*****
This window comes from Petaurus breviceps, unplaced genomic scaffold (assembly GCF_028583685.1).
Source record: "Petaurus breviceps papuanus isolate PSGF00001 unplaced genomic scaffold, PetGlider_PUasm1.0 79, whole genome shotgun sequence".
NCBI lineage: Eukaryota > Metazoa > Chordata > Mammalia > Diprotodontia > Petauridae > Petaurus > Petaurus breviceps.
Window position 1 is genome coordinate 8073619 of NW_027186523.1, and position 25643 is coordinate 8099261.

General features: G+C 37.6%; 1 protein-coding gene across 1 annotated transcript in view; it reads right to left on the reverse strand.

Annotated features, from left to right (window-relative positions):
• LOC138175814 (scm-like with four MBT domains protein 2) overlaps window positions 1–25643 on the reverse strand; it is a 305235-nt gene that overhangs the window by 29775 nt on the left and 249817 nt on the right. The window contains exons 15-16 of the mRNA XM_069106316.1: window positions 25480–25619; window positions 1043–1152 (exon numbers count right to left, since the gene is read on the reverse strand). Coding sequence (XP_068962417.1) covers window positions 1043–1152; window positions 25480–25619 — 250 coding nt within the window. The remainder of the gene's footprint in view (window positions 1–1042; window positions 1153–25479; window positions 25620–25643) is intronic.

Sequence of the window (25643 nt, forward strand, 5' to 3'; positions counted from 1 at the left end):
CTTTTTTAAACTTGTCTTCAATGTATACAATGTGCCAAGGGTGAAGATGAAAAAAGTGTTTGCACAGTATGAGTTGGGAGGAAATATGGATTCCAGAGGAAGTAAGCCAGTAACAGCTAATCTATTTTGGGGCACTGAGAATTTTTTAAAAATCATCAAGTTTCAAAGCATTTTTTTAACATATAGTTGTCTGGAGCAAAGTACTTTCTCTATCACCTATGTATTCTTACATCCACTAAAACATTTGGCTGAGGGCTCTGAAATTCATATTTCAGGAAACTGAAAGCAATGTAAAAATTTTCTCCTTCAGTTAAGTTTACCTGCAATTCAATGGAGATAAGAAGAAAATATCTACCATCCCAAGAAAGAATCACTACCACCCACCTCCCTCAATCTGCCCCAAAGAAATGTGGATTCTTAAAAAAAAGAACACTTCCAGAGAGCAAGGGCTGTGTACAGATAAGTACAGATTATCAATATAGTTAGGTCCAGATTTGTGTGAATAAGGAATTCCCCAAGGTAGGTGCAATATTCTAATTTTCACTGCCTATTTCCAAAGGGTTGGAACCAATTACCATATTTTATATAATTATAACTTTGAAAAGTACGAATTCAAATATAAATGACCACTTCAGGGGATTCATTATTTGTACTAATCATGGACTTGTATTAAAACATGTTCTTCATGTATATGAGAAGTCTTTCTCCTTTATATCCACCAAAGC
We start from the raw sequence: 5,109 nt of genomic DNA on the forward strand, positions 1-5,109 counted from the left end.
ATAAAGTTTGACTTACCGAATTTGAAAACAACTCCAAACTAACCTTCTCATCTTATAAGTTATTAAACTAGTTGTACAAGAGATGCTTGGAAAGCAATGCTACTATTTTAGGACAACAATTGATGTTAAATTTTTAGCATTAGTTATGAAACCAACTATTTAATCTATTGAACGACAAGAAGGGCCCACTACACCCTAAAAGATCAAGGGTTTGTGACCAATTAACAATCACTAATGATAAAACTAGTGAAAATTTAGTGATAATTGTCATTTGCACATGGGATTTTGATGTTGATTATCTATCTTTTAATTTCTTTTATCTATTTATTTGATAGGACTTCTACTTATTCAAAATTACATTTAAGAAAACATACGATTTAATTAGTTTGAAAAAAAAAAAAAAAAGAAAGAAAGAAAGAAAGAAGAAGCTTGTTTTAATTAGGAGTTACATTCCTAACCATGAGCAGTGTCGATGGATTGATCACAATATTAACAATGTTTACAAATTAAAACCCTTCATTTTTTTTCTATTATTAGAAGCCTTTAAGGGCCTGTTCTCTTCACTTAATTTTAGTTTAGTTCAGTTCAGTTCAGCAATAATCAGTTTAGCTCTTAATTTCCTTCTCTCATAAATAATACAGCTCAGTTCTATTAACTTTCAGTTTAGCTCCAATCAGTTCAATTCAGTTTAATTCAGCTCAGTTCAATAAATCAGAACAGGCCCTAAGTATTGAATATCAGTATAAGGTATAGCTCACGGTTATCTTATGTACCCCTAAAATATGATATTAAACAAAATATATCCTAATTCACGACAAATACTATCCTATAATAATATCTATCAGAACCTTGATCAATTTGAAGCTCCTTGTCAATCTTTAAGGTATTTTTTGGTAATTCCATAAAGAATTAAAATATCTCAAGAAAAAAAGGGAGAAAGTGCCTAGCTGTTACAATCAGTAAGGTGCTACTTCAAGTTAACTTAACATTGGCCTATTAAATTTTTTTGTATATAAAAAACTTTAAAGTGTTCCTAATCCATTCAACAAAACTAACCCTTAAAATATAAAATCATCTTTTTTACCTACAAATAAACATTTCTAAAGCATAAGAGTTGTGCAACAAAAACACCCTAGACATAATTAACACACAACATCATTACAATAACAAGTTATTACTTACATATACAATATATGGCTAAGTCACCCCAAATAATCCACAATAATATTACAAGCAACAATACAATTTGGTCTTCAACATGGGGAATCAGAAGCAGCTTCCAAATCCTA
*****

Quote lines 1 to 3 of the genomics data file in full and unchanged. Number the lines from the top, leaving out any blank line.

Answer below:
This window comes from Petaurus breviceps, unplaced genomic scaffold (assembly GCF_028583685.1).
Source record: "Petaurus breviceps papuanus isolate PSGF00001 unplaced genomic scaffold, PetGlider_PUasm1.0 79, whole genome shotgun sequence".
NCBI lineage: Eukaryota > Metazoa > Chordata > Mammalia > Diprotodontia > Petauridae > Petaurus > Petaurus breviceps.